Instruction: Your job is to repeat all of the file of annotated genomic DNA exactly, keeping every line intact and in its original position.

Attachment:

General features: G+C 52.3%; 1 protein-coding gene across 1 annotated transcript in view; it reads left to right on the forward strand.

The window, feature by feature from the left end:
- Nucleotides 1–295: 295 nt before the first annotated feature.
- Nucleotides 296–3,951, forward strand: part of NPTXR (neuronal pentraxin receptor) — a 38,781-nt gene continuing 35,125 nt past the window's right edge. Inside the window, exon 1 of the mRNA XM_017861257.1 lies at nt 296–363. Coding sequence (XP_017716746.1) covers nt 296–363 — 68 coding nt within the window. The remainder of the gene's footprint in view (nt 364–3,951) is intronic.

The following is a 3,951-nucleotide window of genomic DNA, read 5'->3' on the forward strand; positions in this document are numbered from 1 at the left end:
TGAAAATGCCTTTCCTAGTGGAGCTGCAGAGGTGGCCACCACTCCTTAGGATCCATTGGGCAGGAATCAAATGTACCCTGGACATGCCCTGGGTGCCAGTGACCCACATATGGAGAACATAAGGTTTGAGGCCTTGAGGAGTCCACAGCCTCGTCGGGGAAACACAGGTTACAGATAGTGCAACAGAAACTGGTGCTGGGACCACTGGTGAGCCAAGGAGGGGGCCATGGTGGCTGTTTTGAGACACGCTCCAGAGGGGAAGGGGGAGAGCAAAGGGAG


General features: G+C 52.3%; 1 protein-coding gene across 1 annotated transcript in view; it reads left to right on the forward strand.

The window, feature by feature from the left end:
- Nucleotides 1–295: 295 nt before the first annotated feature.
- Nucleotides 296–3,951, forward strand: part of NPTXR (neuronal pentraxin receptor) — a 38,781-nt gene continuing 35,125 nt past the window's right edge. Inside the window, exon 1 of the mRNA XM_017861257.1 lies at nt 296–363. Coding sequence (XP_017716746.1) covers nt 296–363 — 68 coding nt within the window. The remainder of the gene's footprint in view (nt 364–3,951) is intronic.

The following is a 3,951-nucleotide window of genomic DNA, read 5'->3' on the forward strand; positions in this document are numbered from 1 at the left end:
TGAAAATGCCTTTCCTAGTGGAGCTGCAGAGGTGGCCACCACTCCTTAGGATCCATTGGGCAGGAATCAAATGTACCCTGGACATGCCCTGGGTGCCAGTGACCCACATATGGAGAACATAAGGTTTGAGGCCTTGAGGAGTCCACAGCCTCGTCGGGGAAACACAGGTTACAGATAGTGCAACAGAAACTGGTGCTGGGACCACTGGTGAGCCAAGGAGGGGGCCATGGTGGCTGTTTTGAGACACGCTCCAGAGGGGAAGGGGGAGAGCAAAGGGAG